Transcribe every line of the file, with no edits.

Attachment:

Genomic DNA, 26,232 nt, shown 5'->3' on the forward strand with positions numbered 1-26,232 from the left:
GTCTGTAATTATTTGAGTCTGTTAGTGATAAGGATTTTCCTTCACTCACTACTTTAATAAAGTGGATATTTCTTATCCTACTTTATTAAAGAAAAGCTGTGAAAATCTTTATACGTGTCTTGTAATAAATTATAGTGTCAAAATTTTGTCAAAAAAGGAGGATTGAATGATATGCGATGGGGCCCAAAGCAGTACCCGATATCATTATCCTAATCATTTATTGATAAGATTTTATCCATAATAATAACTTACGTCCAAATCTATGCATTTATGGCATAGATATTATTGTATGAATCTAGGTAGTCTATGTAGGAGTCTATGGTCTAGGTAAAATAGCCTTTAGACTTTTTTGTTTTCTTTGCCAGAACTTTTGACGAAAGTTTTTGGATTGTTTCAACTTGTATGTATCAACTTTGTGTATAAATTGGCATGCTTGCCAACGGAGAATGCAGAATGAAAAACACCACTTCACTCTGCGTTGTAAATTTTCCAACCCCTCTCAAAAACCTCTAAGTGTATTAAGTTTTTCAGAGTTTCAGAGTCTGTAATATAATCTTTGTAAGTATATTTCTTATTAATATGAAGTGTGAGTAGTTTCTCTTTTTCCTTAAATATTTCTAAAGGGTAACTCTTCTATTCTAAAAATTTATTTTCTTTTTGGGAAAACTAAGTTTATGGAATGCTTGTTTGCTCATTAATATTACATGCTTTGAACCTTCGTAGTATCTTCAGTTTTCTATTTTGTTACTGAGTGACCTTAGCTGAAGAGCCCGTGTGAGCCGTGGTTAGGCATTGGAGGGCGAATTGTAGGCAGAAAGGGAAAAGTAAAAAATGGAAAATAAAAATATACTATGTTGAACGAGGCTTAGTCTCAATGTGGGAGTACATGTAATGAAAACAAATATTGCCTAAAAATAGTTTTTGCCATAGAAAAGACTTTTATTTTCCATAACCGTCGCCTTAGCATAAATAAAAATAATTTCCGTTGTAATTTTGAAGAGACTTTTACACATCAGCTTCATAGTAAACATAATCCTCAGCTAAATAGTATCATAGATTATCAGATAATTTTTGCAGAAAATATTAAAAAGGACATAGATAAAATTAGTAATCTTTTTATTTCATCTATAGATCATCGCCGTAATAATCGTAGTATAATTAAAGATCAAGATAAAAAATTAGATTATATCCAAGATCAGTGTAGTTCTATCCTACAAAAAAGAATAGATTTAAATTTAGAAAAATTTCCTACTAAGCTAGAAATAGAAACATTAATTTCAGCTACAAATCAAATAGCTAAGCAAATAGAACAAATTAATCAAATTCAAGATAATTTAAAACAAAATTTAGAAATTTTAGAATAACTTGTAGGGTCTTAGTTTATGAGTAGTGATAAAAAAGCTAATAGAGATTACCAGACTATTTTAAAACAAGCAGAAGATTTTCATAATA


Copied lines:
Genomic DNA, 26,232 nt, shown 5'->3' on the forward strand with positions numbered 1-26,232 from the left:
GTCTGTAATTATTTGAGTCTGTTAGTGATAAGGATTTTCCTTCACTCACTACTTTAATAAAGTGGATATTTCTTATCCTACTTTATTAAAGAAAAGCTGTGAAAATCTTTATACGTGTCTTGTAATAAATTATAGTGTCAAAATTTTGTCAAAAAAGGAGGATTGAATGATATGCGATGGGGCCCAAAGCAGTACCCGATATCATTATCCTAATCATTTATTGATAAGATTTTATCCATAATAATAACTTACGTCCAAATCTATGCATTTATGGCATAGATATTATTGTATGAATCTAGGTAGTCTATGTAGGAGTCTATGGTCTAGGTAAAATAGCCTTTAGACTTTTTTGTTTTCTTTGCCAGAACTTTTGACGAAAGTTTTTGGATTGTTTCAACTTGTATGTATCAACTTTGTGTATAAATTGGCATGCTTGCCAACGGAGAATGCAGAATGAAAAACACCACTTCACTCTGCGTTGTAAATTTTCCAACCCCTCTCAAAAACCTCTAAGTGTATTAAGTTTTTCAGAGTTTCAGAGTCTGTAATATAATCTTTGTAAGTATATTTCTTATTAATATGAAGTGTGAGTAGTTTCTCTTTTTCCTTAAATATTTCTAAAGGGTAACTCTTCTATTCTAAAAATTTATTTTCTTTTTGGGAAAACTAAGTTTATGGAATGCTTGTTTGCTCATTAATATTACATGCTTTGAACCTTCGTAGTATCTTCAGTTTTCTATTTTGTTACTGAGTGACCTTAGCTGAAGAGCCCGTGTGAGCCGTGGTTAGGCATTGGAGGGCGAATTGTAGGCAGAAAGGGAAAAGTAAAAAATGGAAAATAAAAATATACTATGTTGAACGAGGCTTAGTCTCAATGTGGGAGTACATGTAATGAAAACAAATATTGCCTAAAAATAGTTTTTGCCATAGAAAAGACTTTTATTTTCCATAACCGTCGCCTTAGCATAAATAAAAATAATTTCCGTTGTAATTTTGAAGAGACTTTTACACATCAGCTTCATAGTAAACATAATCCTCAGCTAAATAGTATCATAGATTATCAGATAATTTTTGCAGAAAATATTAAAAAGGACATAGATAAAATTAGTAATCTTTTTATTTCATCTATAGATCATCGCCGTAATAATCGTAGTATAATTAAAGATCAAGATAAAAAATTAGATTATATCCAAGATCAGTGTAGTTCTATCCTACAAAAAAGAATAGATTTAAATTTAGAAAAATTTCCTACTAAGCTAGAAATAGAAACATTAATTTCAGCTACAAATCAAATAGCTAAGCAAATAGAACAAATTAATCAAATTCAAGATAATTTAAAACAAAATTTAGAAATTTTAGAATAACTTGTAGGGTCTTAGTTTATGAGTAGTGATAAAAAAGCTAATAGAGATTACCAGACTATTTTAAAACAAGCAGAAGATTTTCATAATA